Having said that I intended to explore and disect my own creative process, I realize that so far I haven’t actually talked about my own art at all. So here goes….
A few weeks ago I decided to doodle in my sketchbook. I used different colored fine-tipped markers. As usual I was bouncing around the idea of things being “unfixed”, impermanent and ungraspable. But mostly, I was just doodling, enjoying using shapes and lines.
Then the following week Sammy and I went to Buckeye Hot Springs in the Eastern Sierras, and I took my sketchbook remembering that I felt quite inspired by the weird algae and sulphur deposits last time we went.
So, once we’d relaxed for a while, I pulled out my sketchbook and pens and started to absorb what was around me, finding shapes, lines, colors, textures that expressed my response to the environment. While I was busily scribbling, editing and manipulating my ideas, water from the spring spattered onto the drawing I had done a week earlier – it had fallen out of my sketchbook and was lying on a nearby rock.
Initially, when I saw what had happened, my response was along the lines of, “aw crap”.
Not that I was particularly proud of that drawing. I was more concerned that it was now wet and would have to be babied back to the car instead of just jammed into my sketchbook.
Then I heard a little voice say “Well, maybe this is an opportunity to go off the beaten path”. The sketch was no longer “mine” and this was freeing. Chaos and nature had conspired to take me down a different path, and they left their watery trail all over my work. So, I decided to follow.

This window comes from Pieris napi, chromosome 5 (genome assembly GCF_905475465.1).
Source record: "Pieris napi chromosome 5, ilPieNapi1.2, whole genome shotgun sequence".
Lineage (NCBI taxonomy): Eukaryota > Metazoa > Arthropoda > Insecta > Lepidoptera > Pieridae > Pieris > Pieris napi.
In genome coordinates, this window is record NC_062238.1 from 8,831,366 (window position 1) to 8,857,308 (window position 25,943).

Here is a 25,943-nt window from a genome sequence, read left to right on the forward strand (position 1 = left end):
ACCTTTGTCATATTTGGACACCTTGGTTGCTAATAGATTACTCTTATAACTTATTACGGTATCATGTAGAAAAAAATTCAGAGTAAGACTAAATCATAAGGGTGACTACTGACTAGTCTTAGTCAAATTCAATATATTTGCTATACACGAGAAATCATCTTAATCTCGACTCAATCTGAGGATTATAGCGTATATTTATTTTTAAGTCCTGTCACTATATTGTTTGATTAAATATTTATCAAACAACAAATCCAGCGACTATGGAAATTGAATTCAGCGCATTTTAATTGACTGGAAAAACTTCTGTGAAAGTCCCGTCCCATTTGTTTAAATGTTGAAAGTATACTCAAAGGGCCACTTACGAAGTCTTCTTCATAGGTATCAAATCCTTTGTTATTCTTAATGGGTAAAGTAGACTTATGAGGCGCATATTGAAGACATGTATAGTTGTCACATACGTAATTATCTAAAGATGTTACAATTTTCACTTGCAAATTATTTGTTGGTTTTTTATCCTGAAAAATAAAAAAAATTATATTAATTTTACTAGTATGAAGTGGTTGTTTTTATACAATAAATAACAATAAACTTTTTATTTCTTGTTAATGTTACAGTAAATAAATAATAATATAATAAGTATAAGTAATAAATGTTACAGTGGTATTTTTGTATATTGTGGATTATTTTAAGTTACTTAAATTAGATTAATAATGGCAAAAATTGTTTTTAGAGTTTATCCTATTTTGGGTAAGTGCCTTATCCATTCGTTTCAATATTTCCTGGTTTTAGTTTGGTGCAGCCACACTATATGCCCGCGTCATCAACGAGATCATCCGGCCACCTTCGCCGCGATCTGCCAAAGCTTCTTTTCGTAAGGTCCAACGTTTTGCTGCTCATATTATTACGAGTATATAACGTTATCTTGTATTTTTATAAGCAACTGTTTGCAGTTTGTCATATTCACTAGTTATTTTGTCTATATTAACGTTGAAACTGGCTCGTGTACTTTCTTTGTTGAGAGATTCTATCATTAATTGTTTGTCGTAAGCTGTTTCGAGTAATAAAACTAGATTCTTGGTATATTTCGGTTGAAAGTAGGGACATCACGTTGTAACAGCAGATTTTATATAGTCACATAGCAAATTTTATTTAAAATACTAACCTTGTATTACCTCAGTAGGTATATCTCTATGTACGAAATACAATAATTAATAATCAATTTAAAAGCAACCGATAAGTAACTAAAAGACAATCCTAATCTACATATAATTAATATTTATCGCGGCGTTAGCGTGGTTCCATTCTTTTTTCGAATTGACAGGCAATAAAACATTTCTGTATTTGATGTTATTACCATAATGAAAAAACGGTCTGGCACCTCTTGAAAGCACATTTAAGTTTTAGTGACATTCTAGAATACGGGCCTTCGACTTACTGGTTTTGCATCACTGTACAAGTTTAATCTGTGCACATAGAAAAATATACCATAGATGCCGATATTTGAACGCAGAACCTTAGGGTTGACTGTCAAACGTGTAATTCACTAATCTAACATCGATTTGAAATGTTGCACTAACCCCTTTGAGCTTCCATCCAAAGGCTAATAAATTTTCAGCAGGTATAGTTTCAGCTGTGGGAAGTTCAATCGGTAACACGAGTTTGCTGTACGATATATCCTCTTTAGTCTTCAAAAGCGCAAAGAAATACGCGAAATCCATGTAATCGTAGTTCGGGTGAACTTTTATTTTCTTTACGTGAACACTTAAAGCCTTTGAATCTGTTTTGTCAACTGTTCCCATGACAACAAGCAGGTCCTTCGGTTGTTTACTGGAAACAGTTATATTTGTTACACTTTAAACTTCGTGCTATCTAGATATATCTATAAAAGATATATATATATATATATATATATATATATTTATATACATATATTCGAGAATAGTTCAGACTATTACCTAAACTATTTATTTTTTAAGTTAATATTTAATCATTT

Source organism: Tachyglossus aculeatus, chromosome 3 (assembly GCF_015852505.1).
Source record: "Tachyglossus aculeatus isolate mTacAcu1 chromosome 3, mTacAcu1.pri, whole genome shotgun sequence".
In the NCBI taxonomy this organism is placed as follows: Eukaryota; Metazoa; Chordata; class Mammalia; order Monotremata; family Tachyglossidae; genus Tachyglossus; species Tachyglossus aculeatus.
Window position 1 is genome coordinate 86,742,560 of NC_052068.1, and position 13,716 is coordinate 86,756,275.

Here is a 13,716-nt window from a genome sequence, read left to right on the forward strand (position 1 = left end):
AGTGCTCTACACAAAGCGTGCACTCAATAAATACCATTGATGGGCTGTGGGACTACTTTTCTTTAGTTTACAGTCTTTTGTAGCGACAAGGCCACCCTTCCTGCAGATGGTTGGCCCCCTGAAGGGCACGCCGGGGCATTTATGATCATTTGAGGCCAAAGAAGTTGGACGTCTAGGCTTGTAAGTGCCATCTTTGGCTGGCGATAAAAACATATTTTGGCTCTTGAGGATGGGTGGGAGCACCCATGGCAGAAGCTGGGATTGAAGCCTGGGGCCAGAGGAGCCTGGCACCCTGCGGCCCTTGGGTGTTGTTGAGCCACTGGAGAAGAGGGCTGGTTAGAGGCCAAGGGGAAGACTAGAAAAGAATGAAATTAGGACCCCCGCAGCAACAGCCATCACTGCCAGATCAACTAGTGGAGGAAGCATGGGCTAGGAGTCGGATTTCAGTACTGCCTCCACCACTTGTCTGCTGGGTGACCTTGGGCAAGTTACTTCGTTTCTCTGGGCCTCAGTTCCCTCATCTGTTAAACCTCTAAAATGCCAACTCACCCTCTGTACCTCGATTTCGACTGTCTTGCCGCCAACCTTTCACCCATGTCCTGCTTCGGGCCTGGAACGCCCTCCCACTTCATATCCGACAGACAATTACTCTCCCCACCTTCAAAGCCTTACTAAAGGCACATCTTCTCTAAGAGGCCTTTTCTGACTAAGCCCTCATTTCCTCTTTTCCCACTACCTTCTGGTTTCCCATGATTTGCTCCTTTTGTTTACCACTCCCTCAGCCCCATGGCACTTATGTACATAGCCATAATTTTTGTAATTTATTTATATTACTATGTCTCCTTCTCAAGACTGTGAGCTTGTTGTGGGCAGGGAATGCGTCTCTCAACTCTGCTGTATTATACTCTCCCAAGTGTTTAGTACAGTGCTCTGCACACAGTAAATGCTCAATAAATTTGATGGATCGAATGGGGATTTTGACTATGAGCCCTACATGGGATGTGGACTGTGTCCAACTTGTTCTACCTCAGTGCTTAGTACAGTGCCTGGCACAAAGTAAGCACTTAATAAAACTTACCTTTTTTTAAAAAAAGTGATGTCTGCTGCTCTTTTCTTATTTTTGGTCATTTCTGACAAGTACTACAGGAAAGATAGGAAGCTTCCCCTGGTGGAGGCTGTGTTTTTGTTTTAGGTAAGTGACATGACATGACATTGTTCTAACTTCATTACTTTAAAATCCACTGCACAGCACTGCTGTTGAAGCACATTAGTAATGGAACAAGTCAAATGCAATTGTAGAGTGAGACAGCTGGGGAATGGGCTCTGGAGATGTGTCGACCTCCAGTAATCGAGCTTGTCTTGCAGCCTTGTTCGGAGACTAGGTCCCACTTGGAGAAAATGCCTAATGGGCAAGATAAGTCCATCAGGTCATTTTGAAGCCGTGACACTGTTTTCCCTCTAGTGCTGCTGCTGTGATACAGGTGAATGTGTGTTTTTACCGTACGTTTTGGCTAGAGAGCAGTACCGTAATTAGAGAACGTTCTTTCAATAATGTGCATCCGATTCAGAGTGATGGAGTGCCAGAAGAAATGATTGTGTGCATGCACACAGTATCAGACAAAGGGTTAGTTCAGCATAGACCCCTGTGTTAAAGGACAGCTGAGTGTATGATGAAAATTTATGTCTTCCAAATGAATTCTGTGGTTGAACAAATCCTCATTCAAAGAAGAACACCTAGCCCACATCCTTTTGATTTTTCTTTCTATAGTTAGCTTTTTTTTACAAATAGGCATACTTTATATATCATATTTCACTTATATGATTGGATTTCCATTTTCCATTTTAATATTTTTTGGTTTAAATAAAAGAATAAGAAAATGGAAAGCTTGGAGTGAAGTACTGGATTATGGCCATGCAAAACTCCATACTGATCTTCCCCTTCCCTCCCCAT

Here’s what happened:
And from there a whole world of possibilities opened up. I spent the rest of the day drenching drawings in the sulphuric water. Most of what I did I hated. Here’s a piece I wasn’t very excited about because it didn’t actually look like Sammy, but I certainly learned a lot about the potential for using this technique with portraits (i.e. don’t overdo it on the water smudging, and let the water carry the ink where it will, rather than trying to control it).
My point? Well, I suppose, that part of my process requires harnessing factors that are beyond my control. Much like in science, some of the greatest discoveries are made by accident. Not that I’m claiming to be on a par with Alexander Fleming, or anything. Just, leaps are made when your mind is forced in a different direction other than the one it habitually goes down. Then comes the hard part – trying to recreate and use your discovery to make great art. Still working on that bit.